An Ocean full of microplastics!

UN environment programme animation on how microplastics affect our health

The International Union for Conservation of Nature estimated that between 15% and 31% of all plastic pollution comes from microplastics. So, we now have an ocean full of microplastics. Some research estimates that every week we eat the amount in weight of a credit card of microplastics. It is also raining down on us from the clouds even here in cities like London. How is this possible?

Microfibres and the food chain

An ocean full of microplastics. Photo by Elle Hughes from Pexels

Photo by Elle Hughes from Pexels

Synthetic microfibres, which clothing releases during every wash, account for roughly a third of plastic in the ocean. They are so tiny that they can seem like food for zooplankton. These are microscopic living organisms which drift or float in water. One of them is called krill and is a tiny shrimp-like crustacean which lives in cold seas. Some of the zooplankton eat algae but due to the ingestion of microfibres they are no longer able to digest it. These animals are at the base of the food chain in the ocean, bigger zooplankton, fish and marine mammals like whales eat them. So, we shouldn’t be surprised if they might end up on our dinner plate.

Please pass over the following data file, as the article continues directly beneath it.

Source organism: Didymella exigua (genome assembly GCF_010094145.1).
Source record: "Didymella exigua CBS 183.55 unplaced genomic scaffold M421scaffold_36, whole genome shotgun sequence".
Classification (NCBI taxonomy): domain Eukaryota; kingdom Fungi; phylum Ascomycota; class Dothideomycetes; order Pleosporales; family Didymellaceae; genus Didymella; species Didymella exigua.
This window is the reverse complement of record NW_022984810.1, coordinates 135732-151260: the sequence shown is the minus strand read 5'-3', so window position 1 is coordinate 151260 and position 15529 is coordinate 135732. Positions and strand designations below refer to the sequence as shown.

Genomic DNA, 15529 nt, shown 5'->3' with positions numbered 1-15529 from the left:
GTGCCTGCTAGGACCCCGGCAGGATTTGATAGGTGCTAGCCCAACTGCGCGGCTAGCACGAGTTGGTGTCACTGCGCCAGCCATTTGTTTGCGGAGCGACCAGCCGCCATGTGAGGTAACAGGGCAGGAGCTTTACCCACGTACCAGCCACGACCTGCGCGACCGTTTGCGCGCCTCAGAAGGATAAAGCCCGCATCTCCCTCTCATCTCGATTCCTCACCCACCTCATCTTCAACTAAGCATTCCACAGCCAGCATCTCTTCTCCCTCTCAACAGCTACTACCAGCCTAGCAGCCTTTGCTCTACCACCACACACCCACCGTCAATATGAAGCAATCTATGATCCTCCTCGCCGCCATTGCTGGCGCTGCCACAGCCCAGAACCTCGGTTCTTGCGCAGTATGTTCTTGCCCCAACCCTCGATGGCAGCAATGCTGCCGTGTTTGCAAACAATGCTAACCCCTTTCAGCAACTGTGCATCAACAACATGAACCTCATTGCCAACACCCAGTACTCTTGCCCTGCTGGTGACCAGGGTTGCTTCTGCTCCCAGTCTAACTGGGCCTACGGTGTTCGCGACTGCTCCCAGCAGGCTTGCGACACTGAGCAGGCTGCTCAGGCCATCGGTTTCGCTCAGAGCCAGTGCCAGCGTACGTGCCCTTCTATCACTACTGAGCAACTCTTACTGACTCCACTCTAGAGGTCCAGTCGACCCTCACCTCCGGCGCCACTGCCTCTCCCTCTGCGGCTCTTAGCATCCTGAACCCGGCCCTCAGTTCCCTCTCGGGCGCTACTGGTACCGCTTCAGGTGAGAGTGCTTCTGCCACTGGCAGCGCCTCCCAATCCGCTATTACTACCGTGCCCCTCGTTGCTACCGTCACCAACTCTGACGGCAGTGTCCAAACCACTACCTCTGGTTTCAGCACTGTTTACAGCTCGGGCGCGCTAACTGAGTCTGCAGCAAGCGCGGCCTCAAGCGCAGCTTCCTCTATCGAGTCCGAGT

An ocean full of microplastics. Photo by Silvana Palacios from Pexels

Photo by Silvana Palacios from Pexels

What can we do in order not to have an ocean full of microplastics?

Buy less, buy better

Buying fewer clothes and fewer new clothes is still a good aim for the environment as the fashion industry is a big polluter. Stop wearing man-made fibres is also better so check the label before buying any new item.

Some brands like Fjallraven and Patagonia are trying to reduce the number of microfibres in their products. Some other companies or small start-ups are now producing clothes made from recycled plastic. Patagonia actually started using recycled plastic bottles to make their garments back in 1993. Since 1985 they have pledged 1% of their sales to the preservation and restoration of the natural environment!